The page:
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Ok, so, my simplified understanding of fiber optics is that light is sent down the cable and it rebounds off the sides to end up at its destination. Which got me thinking, if it has to bounce more times (and having a shorter travel between each bounce), does the light (data) take longer to get to the other end of the cable? Like this:

http://i.imgur.com/pCHUf.jpg

A part of me is saying no, because it's still the same distance to travel and bouncing doesn't take up any time, but another part of me is saying yes because the light will have further to travel the more times it bounces, and thus will take longer to get to its destination. I'm swaying towards it taking more time.

Thanks!

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The polarization certainly changes, but the time of travel does not. You have to think in terms of fields and not billiard balls bouncing around. Changing the length of the fiber will certainly change the time of arrival/detection. –  Antillar Maximus Feb 23 '12 at 19:47
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2 Answers

That picture is only really true for lightguide type large plastic fibres. For single mode fibre used in communication the wave is essentially directly down the centre

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This distinction (between light guides and single mode fibers) is lost in pop-sci discussions of how fiber optics work, but is worth understanding if you are going to do serious work with fiber. –  dmckee Jul 26 '12 at 14:42
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One of the main reasons fiber optics is a great engineering tool to distribute light is because virtually all of the light is internally reflected. Meaning there is very little light lost from transmission out of the cylinder. The main reason for this is because firber optics cables are small.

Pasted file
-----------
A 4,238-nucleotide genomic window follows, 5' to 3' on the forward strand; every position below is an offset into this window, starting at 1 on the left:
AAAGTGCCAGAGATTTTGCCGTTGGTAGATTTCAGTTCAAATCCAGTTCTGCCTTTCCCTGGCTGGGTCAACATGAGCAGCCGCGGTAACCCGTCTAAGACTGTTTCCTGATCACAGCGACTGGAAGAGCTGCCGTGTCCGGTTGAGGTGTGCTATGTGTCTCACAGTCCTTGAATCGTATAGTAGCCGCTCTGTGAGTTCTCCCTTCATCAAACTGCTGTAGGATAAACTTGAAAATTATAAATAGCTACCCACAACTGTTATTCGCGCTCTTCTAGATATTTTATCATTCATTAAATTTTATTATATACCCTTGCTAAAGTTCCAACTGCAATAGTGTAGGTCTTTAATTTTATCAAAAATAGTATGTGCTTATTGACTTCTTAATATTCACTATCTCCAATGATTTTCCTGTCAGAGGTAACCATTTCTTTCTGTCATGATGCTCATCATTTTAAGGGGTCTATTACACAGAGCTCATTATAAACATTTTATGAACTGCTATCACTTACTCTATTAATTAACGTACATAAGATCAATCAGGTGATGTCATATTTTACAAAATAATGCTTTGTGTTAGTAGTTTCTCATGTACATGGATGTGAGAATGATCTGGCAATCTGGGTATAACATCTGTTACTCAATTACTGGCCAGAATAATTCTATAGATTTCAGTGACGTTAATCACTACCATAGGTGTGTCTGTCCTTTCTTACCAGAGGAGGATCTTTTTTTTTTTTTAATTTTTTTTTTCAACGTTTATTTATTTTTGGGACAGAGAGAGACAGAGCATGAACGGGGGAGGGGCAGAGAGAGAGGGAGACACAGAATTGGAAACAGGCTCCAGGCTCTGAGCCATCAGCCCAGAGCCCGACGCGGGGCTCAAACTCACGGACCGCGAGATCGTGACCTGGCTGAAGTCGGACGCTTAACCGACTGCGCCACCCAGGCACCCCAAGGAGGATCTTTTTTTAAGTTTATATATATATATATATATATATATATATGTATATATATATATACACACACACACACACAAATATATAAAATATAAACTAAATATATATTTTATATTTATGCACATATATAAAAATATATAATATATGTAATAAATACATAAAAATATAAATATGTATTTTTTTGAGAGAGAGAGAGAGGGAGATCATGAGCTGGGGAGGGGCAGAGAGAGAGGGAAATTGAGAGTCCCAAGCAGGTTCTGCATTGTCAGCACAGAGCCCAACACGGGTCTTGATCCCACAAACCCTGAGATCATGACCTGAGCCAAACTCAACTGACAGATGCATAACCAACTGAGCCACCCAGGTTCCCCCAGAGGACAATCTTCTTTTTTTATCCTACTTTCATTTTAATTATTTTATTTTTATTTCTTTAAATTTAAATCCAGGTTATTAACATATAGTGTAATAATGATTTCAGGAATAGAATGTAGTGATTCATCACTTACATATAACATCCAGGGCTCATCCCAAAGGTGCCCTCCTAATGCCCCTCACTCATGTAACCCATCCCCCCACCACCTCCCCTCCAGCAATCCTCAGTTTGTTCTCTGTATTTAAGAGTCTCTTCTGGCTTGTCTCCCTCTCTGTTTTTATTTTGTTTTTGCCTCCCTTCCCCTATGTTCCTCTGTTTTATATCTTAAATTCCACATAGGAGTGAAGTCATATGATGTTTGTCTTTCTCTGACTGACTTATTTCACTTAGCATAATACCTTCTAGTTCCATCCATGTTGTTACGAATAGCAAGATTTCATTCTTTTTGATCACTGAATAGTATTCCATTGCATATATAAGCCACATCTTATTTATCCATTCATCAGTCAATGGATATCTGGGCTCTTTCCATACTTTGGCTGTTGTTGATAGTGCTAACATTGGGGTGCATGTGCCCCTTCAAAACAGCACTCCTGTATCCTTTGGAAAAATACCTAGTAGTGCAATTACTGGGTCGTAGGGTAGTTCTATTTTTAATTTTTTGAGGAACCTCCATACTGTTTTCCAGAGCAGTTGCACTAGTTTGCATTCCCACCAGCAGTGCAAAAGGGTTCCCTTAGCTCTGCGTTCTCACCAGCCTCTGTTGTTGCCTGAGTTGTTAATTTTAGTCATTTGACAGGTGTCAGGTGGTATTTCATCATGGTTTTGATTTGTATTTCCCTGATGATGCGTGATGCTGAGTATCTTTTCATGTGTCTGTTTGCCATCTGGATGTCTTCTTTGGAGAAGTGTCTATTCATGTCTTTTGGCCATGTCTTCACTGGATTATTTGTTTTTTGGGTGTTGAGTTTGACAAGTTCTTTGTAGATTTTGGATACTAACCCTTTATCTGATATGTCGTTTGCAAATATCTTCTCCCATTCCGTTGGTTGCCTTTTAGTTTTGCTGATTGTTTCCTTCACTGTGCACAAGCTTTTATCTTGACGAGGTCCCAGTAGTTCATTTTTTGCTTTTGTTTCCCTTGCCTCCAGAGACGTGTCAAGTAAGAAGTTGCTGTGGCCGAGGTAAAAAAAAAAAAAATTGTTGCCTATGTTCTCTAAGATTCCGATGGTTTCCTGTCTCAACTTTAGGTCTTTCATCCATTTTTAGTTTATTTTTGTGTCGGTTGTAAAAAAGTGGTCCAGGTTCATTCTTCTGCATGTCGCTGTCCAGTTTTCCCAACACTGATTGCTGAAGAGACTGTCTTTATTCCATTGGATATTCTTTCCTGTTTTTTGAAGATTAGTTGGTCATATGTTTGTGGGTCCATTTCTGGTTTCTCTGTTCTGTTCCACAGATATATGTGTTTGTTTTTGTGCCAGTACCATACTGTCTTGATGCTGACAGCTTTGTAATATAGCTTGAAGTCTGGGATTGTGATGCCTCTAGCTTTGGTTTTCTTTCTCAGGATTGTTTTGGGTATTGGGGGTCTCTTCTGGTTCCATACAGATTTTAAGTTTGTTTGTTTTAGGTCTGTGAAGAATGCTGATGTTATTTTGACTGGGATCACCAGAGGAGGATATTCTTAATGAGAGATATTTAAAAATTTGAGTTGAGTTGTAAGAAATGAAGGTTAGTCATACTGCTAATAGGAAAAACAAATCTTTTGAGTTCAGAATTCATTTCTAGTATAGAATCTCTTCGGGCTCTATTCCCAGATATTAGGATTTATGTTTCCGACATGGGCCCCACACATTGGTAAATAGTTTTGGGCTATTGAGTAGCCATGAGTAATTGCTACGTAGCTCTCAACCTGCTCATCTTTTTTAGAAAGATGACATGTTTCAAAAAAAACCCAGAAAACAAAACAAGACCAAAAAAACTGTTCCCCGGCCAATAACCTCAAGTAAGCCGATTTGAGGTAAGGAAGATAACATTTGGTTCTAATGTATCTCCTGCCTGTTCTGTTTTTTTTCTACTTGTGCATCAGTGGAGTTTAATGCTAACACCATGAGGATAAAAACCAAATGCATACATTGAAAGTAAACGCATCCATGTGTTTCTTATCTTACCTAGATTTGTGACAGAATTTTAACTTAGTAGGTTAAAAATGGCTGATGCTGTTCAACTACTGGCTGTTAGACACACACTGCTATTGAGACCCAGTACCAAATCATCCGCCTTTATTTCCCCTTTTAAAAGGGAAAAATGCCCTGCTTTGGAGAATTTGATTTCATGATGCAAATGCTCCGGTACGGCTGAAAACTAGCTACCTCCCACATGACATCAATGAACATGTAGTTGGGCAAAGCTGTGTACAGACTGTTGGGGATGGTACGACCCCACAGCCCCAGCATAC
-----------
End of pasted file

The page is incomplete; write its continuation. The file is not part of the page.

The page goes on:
Larger optical fibers cause more losses to transmission because the incident angle is closer to the normal of the surface. We all know optical fibers are essentially completely transparent (unlike standard glass), so this also means that if the strand is considered infinitely long in relation to it's radius, the only light that won't be lost will be considered parallel to the cylinder axis.

So because optical fibers have a small radius and are "infinitely long", the light traveling inside is considered parallel to the cylinder axis. And since bending a strand doesn't change the strand's length, there is no effect on the time.

If, however, the radius of the strand isn't negligible in relation to it's length, all hypothesis fail and the light travel time may vary. However, in such a case, bending the strand isn't a trivial matter. I believe the strand would likely break before light travel distance varies enough to even consider taking it into account.

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A great answer, is there a way we can calculate the minimum length of a fibre that would be affected? –  jwbensley Nov 18 '12 at 21:33
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